You need better content.
If you’re a savvy communications strategist or a whiz-bang writer who knows the value of good content, then you already know everything I’m about to say.
This is for everyone else.
During the 2014 election cycle, I watched in frustration as far too many campaigns didn’t make their case as well as they might. They didn’t let the candidate’s true principles and personality show through. It was hidden behind carefully crafted talking points that were message-tested within an inch of their lives.
Too many candidates couched their positions in what they thought voters wanted to hear, instead of saying what they really believed.
Too many candidates focused on what they were against instead of running on what they stood for. Opposition messaging is part of the game in politics, but it shouldn’t be the whole ballgame. So we never really got to know who some of these men and women were. We only knew that they wanted you to vote against their opponents.
Who got it right? Senator Al Franken of Minnesota leaps to mind. So does Senator-elect Gary Peters of Michigan. Both of these winning campaigns illuminated the candidates’ humanity, a word used by Sen. Franken’s digital director, my friend Sara Cederberg, to describe what’s at the heart of good messaging. I could not agree more.
For example, Sen. Franken was frequently shown with his wife, Franni, telling stories of their life and work together. This photo of Al, Franni and their first grandson, Joseph, is at the top of the “Meet Al” page of the campaign website. The campaign gets bonus points for putting a button on every blog post that says “I care about this,” so supporters could instantly share content that reinforced their own values. The tone was consistently warm, friendly and fun where appropriate, yet serious when it needed to be. The campaign team found just the right balance.
In one of the best TV ads of the campaign cycle, Sen.-elect Peters showed off his favorite raggedy sweatshirt and worn-out shoes while his family teased him about being frugal. It was an entertaining spot that helped him drive home his message about careful spending. See for yourself.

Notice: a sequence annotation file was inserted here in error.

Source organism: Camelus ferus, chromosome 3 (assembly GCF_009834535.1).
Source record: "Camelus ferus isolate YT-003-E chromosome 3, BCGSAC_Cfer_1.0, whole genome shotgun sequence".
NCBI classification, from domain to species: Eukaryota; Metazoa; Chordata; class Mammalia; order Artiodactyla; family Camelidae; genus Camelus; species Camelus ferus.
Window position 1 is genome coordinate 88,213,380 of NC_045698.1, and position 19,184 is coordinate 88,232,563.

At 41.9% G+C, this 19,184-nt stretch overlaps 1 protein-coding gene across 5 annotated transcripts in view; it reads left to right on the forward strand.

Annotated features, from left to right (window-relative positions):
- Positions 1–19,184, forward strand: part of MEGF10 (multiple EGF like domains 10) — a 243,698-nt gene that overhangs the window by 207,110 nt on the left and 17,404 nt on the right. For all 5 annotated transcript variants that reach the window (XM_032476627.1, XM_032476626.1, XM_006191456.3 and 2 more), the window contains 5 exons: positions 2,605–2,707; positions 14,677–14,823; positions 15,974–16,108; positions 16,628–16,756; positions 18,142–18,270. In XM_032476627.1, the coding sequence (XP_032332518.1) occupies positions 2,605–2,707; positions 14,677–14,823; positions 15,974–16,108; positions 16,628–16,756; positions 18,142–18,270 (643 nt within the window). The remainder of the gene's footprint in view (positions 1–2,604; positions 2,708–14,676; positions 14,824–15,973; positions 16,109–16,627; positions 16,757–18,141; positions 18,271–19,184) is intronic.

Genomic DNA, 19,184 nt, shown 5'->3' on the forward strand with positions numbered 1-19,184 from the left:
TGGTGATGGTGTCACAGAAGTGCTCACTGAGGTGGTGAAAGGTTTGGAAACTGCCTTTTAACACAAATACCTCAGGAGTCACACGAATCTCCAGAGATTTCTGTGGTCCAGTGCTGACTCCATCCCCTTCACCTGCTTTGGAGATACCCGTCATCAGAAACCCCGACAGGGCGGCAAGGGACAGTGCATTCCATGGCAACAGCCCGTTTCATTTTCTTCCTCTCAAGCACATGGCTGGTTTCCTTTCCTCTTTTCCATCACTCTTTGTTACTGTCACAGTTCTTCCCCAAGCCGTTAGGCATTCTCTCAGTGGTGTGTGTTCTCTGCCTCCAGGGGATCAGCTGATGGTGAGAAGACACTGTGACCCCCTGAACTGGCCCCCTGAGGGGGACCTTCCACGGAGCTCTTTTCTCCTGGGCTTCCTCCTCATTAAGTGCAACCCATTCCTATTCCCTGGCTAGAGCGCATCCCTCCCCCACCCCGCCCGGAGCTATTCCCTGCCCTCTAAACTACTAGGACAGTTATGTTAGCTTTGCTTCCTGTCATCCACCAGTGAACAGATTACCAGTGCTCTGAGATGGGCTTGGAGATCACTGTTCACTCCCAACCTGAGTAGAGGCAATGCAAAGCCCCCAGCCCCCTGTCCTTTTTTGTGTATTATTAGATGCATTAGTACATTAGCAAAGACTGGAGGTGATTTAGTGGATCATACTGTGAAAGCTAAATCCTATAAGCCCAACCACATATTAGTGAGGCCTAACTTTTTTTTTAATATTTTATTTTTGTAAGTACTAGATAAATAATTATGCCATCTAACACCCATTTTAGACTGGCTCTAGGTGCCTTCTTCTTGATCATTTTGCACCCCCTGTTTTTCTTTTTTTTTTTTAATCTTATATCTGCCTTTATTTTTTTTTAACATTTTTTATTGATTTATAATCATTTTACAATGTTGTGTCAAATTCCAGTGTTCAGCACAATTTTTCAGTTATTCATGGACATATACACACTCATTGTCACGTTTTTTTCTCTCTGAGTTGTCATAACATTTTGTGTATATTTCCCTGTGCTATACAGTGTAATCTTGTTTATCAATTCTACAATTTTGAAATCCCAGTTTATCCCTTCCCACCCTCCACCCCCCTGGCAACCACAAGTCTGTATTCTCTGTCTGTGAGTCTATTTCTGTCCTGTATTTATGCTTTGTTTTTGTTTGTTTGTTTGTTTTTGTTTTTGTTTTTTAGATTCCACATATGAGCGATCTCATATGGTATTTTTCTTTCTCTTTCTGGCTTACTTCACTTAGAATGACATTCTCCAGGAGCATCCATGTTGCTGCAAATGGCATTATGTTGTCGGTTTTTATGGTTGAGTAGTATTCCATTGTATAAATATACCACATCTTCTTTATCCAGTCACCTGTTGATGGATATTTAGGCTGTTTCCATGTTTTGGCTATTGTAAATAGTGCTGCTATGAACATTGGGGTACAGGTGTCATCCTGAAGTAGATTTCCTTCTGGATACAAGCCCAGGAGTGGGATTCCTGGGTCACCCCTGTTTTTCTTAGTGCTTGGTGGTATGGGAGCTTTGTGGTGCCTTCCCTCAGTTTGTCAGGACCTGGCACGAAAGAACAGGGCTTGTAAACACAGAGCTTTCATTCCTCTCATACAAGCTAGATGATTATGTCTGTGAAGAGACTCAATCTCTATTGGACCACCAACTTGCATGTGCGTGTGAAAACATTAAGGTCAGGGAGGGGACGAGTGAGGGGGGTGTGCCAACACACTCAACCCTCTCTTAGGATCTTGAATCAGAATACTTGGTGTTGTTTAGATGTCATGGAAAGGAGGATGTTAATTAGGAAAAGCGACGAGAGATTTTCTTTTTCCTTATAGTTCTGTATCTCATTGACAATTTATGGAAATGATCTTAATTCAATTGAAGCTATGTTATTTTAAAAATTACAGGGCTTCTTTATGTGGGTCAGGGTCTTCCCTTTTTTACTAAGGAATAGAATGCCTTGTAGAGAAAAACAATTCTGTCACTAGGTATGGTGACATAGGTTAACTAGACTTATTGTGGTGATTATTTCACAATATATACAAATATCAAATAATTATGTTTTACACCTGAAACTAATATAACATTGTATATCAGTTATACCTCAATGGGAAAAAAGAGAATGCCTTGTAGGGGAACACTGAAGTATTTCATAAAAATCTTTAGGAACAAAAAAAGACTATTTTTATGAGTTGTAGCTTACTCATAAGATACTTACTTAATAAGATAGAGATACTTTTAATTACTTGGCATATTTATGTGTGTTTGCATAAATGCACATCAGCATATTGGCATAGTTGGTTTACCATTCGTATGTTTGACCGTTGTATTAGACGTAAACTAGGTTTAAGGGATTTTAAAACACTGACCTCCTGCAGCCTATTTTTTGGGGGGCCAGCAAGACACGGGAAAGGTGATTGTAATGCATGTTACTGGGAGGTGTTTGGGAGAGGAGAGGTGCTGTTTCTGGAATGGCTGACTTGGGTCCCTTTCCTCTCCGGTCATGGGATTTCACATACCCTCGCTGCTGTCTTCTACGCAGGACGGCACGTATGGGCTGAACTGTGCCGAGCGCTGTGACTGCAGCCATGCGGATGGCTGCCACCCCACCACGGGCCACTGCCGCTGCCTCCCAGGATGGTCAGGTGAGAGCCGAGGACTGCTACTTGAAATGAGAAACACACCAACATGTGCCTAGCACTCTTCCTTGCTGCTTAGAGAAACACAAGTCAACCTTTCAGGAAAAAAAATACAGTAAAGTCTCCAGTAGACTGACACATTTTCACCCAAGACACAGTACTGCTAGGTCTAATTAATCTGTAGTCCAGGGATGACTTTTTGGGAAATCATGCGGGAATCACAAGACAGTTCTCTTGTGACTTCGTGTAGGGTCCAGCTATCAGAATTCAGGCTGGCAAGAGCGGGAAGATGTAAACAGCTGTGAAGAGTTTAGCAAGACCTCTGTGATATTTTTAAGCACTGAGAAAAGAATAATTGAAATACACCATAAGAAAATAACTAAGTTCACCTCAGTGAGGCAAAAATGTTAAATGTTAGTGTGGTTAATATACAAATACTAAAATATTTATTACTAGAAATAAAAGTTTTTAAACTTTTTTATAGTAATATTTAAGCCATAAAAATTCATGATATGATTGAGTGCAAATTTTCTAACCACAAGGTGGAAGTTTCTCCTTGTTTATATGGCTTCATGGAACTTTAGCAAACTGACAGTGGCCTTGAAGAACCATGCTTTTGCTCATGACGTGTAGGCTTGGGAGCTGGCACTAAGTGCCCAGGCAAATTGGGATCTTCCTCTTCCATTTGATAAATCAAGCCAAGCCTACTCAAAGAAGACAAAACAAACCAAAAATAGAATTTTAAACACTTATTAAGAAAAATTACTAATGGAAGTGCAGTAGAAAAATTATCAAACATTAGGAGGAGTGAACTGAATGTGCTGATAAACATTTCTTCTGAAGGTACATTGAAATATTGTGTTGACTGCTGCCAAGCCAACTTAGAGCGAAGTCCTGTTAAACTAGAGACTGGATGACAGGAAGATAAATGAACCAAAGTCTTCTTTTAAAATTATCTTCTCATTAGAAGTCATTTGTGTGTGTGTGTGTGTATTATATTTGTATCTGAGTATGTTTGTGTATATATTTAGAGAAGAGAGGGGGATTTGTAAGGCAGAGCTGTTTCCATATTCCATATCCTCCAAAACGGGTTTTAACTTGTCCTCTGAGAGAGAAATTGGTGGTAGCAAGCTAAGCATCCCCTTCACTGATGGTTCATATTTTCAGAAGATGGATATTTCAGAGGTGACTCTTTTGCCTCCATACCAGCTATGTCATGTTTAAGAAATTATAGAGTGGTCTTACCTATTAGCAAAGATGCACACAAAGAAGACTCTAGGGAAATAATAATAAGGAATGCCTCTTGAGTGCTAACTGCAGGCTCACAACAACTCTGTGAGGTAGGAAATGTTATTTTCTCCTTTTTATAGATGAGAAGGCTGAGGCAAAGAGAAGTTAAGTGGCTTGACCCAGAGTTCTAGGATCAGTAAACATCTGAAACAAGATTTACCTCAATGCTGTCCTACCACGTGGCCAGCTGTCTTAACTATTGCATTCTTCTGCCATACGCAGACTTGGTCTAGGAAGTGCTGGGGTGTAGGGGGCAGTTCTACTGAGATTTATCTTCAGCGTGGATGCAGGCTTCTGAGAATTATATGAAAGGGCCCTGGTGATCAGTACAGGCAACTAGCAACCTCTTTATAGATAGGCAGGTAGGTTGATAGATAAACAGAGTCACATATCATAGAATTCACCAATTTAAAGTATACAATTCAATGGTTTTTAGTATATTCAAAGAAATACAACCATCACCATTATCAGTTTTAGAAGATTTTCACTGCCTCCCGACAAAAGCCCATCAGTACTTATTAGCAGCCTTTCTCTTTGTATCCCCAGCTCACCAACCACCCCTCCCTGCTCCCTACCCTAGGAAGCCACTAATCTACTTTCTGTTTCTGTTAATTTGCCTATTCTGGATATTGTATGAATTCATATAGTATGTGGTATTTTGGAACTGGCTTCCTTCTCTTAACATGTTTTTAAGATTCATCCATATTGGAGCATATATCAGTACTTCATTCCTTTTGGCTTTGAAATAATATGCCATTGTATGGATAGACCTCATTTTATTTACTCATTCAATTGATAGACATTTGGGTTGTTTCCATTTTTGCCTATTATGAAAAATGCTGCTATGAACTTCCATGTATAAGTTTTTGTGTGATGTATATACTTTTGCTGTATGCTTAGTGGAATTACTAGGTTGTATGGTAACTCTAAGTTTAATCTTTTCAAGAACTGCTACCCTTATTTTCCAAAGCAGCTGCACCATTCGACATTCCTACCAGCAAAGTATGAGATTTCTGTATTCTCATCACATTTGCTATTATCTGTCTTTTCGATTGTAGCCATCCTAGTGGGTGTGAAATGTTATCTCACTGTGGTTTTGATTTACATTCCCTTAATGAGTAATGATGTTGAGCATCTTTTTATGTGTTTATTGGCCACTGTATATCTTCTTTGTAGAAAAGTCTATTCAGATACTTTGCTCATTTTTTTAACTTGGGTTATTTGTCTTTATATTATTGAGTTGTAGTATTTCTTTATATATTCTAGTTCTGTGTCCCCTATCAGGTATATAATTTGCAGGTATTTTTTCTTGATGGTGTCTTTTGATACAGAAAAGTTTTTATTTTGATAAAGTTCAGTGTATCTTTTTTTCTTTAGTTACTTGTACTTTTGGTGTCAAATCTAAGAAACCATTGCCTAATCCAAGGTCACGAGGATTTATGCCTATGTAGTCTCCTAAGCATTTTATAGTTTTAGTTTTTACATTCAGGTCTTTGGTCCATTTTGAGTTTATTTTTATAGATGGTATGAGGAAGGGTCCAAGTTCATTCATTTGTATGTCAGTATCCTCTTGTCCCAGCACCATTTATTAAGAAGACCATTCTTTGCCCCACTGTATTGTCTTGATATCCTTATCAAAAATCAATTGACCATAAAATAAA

When I was volunteering by making phone calls to voters in Michigan, one woman said, “Tell Gary Peters I just love that ad with the shoes! He should make more like that.” A refreshing change from the majority of comments I heard about people being sick of negative campaign ads.
That’s not to say that these candidates didn’t go on the offensive. Although their emphasis was on what they were fighting for, they talked about what they were fighting against. But they did it with solid facts about policy, not personal attacks.
What’s true for campaigns is just as true for any endeavor that requires persuasion. People want to feel an affinity for your candidate, your cause, your product. One of the very best ways to do that is through storytelling. Both campaigns did this extremely well.
Start with a clear mission statement and brand identity, which applies to both people and products. Then tell the story of the brand and make your mission clear. Everything else — social media, emails, videos, speeches, media interviews — builds on that. Keep the messaging disciplined and stay on point, absolutely. But never forget there’s a personality behind the brand, especially if there’s a person involved.
Sure, you need to know your audience. Factor in all the data and demographics that can help you tailor the message and target the right people. But your brand’s message comes first, always.
And don’t forget the details. Quality content matters, whether you’re writing a speech, a blog post, an ad or a tweet. Be consistent, be authentic and be accurate. We can all make mistakes, but spelling and grammar still count — especially when you want to persuade someone that you’re the best person for the job.
Most of all, be human. Let your brand’s humanity shine through. Interact with your audience on a personal level. Because in the end, if you’re going to win you need people to choose you, whether you’re a politician or a product. Give them something they can relate to. Make them like you enough to say “yes.”
[Typewriter photos by Steven Depolo (top) and Leo Reynolds (bottom).]